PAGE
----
By Buddy Early, September 2020 Issue.
One of the tenets that Americans have lived by has always been that we will take care of one another in times of need. This idea has been severely tested in recent years, as greed and selfishness have returned and led to an epic division between the haves and have-nots. Income inequality in the U.S. is the highest of all G7 nations, according to data from the Organization for Economic Cooperation and Development; and the wealth gap between our richest and poorer families more than doubled from 1989 to 2016, according to analysis by the Pew Research Center.
With the introduction of a global pandemic hitting the U.S. extremely hard, the disparity has created an economic crisis. The government response has been tepid at best, as Jeff Bezos continued to get richer, and corporations like Shake Shack, AutoNation, and the Los Angeles Lakers received payroll protection aid meant for small businesses. Many individuals waited weeks, even months, for their one-time stimulus payment … and some still have not received it. Unemployment benefits for out-of-work Americans has either been exhausted or will be soon. The homeless population must continue to rely on the kindness of people. But in a time when everyone from families in crisis, to artists and service workers trying desperately to fill the gap, to small businesses struggling, are needing a hand-out, it’s no surprise that resources are stretched thin.
Enter Arana Wolin and Anne Titelbaum. The two Phoenicians understood early on during the pandemic that marginalized populations were at particular risk of falling through the cracks, and they identified a desperate need among Phoenix’s homeless. Anne, who moved from New Orleans to the Valley nearly a decade ago, had read about Krewe of Red Beans, a NOLA parade group that started delivering food to frontline healthcare workers at the start of the pandemic. She approached Arana about doing something similar, and Krewe of Hope was created.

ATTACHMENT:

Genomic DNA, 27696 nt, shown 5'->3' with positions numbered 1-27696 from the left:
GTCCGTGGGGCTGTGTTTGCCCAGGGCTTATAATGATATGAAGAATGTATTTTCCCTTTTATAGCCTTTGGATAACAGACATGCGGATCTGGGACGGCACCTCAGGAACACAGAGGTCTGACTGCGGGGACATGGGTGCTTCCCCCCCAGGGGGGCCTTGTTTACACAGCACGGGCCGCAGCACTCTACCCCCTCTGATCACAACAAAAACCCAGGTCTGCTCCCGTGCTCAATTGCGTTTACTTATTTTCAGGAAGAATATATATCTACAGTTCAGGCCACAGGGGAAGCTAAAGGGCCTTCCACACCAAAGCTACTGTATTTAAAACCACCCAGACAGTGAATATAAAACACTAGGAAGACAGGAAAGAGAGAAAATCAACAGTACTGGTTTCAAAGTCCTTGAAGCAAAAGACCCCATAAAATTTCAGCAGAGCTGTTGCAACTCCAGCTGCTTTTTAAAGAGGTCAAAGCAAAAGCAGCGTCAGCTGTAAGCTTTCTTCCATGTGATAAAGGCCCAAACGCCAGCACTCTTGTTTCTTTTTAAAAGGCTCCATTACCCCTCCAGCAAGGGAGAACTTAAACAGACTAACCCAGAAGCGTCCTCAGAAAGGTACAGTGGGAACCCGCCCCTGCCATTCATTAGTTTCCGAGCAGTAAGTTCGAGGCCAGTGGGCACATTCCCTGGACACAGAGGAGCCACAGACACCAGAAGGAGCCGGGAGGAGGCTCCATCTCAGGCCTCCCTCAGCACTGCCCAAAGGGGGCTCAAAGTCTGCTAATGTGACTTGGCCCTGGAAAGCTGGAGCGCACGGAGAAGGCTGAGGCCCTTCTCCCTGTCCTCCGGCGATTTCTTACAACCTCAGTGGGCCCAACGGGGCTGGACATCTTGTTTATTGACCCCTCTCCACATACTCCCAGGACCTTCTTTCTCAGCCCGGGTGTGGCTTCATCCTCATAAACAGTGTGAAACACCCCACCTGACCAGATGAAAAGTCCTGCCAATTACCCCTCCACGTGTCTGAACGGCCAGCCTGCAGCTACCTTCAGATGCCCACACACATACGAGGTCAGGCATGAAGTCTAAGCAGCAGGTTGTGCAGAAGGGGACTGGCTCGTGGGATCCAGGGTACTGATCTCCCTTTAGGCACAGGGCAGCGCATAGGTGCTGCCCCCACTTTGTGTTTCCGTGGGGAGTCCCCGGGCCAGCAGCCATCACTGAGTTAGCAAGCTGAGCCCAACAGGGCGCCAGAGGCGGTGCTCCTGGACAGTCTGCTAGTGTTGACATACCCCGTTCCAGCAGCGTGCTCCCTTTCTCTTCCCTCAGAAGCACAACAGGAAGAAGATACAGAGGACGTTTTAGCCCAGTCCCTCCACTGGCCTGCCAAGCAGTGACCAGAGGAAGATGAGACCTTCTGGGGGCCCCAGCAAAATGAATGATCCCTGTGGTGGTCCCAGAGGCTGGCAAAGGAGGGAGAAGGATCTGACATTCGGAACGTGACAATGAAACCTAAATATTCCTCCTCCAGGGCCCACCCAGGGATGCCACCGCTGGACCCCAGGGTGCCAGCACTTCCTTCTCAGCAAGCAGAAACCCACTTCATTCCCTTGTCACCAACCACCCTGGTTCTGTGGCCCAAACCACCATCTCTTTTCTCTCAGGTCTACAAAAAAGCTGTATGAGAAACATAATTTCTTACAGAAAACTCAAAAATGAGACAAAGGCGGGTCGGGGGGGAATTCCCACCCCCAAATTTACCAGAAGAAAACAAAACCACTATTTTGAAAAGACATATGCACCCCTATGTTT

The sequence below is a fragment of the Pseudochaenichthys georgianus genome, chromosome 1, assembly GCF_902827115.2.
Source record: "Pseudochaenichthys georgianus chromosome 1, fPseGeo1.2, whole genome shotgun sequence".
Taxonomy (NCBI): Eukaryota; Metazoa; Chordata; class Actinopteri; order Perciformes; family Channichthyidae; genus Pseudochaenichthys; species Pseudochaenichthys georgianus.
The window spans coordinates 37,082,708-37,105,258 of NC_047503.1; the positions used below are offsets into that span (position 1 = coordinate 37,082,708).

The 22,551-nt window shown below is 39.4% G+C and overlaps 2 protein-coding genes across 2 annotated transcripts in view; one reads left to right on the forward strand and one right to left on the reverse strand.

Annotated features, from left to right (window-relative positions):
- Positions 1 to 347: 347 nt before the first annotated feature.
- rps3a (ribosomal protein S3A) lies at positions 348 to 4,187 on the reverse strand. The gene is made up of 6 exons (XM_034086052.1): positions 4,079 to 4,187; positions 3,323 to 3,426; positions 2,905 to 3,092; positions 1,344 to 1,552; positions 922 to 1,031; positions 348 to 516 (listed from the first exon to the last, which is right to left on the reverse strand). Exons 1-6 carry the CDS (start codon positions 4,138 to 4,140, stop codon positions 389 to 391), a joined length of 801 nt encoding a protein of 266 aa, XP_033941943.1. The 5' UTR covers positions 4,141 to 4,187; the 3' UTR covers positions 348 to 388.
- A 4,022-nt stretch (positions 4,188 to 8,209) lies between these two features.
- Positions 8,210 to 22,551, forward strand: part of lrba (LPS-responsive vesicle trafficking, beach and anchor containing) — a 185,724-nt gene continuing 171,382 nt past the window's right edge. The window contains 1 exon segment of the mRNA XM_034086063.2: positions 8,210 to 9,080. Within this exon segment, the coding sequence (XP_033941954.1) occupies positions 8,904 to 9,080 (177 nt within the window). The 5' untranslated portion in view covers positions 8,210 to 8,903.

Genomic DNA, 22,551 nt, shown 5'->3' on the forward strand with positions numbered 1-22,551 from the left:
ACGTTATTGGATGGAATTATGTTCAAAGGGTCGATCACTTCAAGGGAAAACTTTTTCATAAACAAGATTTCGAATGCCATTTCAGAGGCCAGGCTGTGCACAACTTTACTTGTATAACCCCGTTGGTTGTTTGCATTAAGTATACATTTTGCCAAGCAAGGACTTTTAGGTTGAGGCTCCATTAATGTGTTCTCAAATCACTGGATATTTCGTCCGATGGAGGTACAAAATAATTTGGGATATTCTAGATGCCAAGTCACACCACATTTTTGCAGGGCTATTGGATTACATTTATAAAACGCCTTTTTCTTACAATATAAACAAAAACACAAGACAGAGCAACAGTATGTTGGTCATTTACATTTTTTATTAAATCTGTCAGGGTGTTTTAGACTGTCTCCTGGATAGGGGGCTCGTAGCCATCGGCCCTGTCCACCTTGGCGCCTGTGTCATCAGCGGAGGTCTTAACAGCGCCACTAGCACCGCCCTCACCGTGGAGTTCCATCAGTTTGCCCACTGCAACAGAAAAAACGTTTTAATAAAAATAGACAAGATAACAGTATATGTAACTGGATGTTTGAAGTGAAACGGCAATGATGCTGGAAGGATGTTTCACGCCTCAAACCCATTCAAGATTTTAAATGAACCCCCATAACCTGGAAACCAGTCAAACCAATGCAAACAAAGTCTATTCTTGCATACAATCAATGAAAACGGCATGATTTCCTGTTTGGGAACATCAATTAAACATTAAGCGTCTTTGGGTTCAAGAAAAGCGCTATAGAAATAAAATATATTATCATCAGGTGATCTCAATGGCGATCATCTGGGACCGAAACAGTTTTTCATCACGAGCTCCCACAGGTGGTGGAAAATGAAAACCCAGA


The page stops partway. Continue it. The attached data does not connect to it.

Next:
The two New Orleans Saints fans, members of the Desert Who Dats, who meet every Sunday during football season at Angry Crab to root on their team, slapped together a Facebook page and started hitting up friends for donations. “We thought, we could support local restaurants and help a community in need,” said Anne, pointing out the dual purpose of helping support local businesses and feeding a homeless community.
Arana reached out to a friend who works at Justa Center, a resource and day center exclusively for homeless seniors in the Valley. During COVID-19, the center has been relying on community support more than ever. Rudy Soliz, director of operations for Justa Center, said the over-55 homeless demographic often gets forgotten, particularly those “stuck between 55 and 62.”
“Nobody wants to hire them, but they can’t get (social security) retirement benefits,” said Rudy. “They fall through the cracks. “A lot are on a set income, so they only qualify for so much assistance.”
Rudy knows precisely of what he speaks, having spent more than two years on the streets as a homeless senior, benefiting from the services provided by Justa Center before landing a job there. He said he landed in that predicament due to the bad choices he made in life — choices that cost him his wife, children, and his job. People living on the streets, however, all deserve respect and compassion, regardless of whether they are there because of their own actions or unfortunate circumstances, believes Rudy.
“People can be very judgmental,” said Rudy. “We all struggle alone.”
Coronavirus has impacted the Valley’s homeless hard, hitting at a time when temperatures are in triple digits and more Arizonans are seeking help.
“Everything changed,” Rudy said of the COVID-19 impact. Social distancing and safety protocols required the Center to stop doing new intakes for a while. Serving their clients became a challenge. He expects a more serious blow will be struck at the end of September, when Governor Doug Ducey’s eviction protection policy due to COVID-19 will have expired.